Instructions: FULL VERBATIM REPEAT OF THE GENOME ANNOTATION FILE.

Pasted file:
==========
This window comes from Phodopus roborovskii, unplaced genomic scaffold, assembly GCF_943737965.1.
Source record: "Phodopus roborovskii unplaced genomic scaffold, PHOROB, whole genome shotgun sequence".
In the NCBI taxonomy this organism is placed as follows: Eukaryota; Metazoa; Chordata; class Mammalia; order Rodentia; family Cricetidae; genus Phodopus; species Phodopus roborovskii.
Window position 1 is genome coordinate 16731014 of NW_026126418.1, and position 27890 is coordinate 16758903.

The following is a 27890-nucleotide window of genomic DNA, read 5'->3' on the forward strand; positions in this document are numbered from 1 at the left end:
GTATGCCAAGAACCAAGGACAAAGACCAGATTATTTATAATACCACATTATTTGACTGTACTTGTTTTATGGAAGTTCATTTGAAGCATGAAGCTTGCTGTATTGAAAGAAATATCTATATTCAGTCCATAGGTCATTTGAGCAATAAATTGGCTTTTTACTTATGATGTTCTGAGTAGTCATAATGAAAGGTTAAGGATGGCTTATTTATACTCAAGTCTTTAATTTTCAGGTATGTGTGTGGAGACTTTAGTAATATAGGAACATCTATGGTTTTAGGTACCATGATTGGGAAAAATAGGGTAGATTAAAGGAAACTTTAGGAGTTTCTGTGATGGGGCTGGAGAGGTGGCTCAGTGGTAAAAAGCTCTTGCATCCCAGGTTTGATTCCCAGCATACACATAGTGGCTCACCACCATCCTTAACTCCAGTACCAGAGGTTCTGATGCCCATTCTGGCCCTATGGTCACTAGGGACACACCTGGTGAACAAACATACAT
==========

This window comes from Phodopus roborovskii, unplaced genomic scaffold, assembly GCF_943737965.1.
Source record: "Phodopus roborovskii unplaced genomic scaffold, PHOROB, whole genome shotgun sequence".
In the NCBI taxonomy this organism is placed as follows: Eukaryota; Metazoa; Chordata; class Mammalia; order Rodentia; family Cricetidae; genus Phodopus; species Phodopus roborovskii.
Window position 1 is genome coordinate 16731014 of NW_026126418.1, and position 27890 is coordinate 16758903.

The following is a 27890-nucleotide window of genomic DNA, read 5'->3' on the forward strand; positions in this document are numbered from 1 at the left end:
GTATGCCAAGAACCAAGGACAAAGACCAGATTATTTATAATACCACATTATTTGACTGTACTTGTTTTATGGAAGTTCATTTGAAGCATGAAGCTTGCTGTATTGAAAGAAATATCTATATTCAGTCCATAGGTCATTTGAGCAATAAATTGGCTTTTTACTTATGATGTTCTGAGTAGTCATAATGAAAGGTTAAGGATGGCTTATTTATACTCAAGTCTTTAATTTTCAGGTATGTGTGTGGAGACTTTAGTAATATAGGAACATCTATGGTTTTAGGTACCATGATTGGGAAAAATAGGGTAGATTAAAGGAAACTTTAGGAGTTTCTGTGATGGGGCTGGAGAGGTGGCTCAGTGGTAAAAAGCTCTTGCATCCCAGGTTTGATTCCCAGCATACACATAGTGGCTCACCACCATCCTTAACTCCAGTACCAGAGGTTCTGATGCCCATTCTGGCCCTATGGTCACTAGGGACACACCTGGTGAACAAACATACAT